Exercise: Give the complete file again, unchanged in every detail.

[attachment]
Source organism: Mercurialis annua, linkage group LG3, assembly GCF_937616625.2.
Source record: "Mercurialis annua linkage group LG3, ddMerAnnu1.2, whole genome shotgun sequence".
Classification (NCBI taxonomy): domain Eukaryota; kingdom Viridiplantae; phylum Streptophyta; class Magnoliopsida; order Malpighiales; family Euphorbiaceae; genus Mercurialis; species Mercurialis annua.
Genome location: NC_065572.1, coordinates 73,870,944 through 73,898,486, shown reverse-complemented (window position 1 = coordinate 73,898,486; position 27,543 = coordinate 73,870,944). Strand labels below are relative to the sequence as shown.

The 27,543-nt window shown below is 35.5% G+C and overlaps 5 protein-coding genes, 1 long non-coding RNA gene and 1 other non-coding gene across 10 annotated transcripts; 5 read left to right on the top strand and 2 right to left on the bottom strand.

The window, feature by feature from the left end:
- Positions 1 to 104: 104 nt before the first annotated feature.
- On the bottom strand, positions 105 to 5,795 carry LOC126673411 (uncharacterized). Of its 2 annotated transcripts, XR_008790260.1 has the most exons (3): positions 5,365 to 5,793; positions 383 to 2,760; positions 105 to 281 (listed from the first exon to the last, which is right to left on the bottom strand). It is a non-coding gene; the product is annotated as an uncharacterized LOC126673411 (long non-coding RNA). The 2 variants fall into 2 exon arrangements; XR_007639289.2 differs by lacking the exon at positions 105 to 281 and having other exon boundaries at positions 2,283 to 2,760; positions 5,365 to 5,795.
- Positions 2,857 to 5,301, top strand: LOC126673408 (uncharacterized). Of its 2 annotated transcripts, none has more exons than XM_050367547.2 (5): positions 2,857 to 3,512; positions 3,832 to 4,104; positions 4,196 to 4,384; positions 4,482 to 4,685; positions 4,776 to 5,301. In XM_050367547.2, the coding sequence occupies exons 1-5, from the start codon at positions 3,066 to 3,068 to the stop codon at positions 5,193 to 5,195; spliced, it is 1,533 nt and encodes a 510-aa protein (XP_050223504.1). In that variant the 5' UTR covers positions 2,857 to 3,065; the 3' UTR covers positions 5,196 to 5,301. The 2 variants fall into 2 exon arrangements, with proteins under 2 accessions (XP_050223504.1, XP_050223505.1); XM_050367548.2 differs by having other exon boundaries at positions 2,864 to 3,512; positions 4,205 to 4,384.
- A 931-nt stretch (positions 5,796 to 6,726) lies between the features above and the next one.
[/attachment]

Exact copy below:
Source organism: Mercurialis annua, linkage group LG3, assembly GCF_937616625.2.
Source record: "Mercurialis annua linkage group LG3, ddMerAnnu1.2, whole genome shotgun sequence".
Classification (NCBI taxonomy): domain Eukaryota; kingdom Viridiplantae; phylum Streptophyta; class Magnoliopsida; order Malpighiales; family Euphorbiaceae; genus Mercurialis; species Mercurialis annua.
Genome location: NC_065572.1, coordinates 73,870,944 through 73,898,486, shown reverse-complemented (window position 1 = coordinate 73,898,486; position 27,543 = coordinate 73,870,944). Strand labels below are relative to the sequence as shown.

The 27,543-nt window shown below is 35.5% G+C and overlaps 5 protein-coding genes, 1 long non-coding RNA gene and 1 other non-coding gene across 10 annotated transcripts; 5 read left to right on the top strand and 2 right to left on the bottom strand.

The window, feature by feature from the left end:
- Positions 1 to 104: 104 nt before the first annotated feature.
- On the bottom strand, positions 105 to 5,795 carry LOC126673411 (uncharacterized). Of its 2 annotated transcripts, XR_008790260.1 has the most exons (3): positions 5,365 to 5,793; positions 383 to 2,760; positions 105 to 281 (listed from the first exon to the last, which is right to left on the bottom strand). It is a non-coding gene; the product is annotated as an uncharacterized LOC126673411 (long non-coding RNA). The 2 variants fall into 2 exon arrangements; XR_007639289.2 differs by lacking the exon at positions 105 to 281 and having other exon boundaries at positions 2,283 to 2,760; positions 5,365 to 5,795.
- Positions 2,857 to 5,301, top strand: LOC126673408 (uncharacterized). Of its 2 annotated transcripts, none has more exons than XM_050367547.2 (5): positions 2,857 to 3,512; positions 3,832 to 4,104; positions 4,196 to 4,384; positions 4,482 to 4,685; positions 4,776 to 5,301. In XM_050367547.2, the coding sequence occupies exons 1-5, from the start codon at positions 3,066 to 3,068 to the stop codon at positions 5,193 to 5,195; spliced, it is 1,533 nt and encodes a 510-aa protein (XP_050223504.1). In that variant the 5' UTR covers positions 2,857 to 3,065; the 3' UTR covers positions 5,196 to 5,301. The 2 variants fall into 2 exon arrangements, with proteins under 2 accessions (XP_050223504.1, XP_050223505.1); XM_050367548.2 differs by having other exon boundaries at positions 2,864 to 3,512; positions 4,205 to 4,384.
- A 931-nt stretch (positions 5,796 to 6,726) lies between the features above and the next one.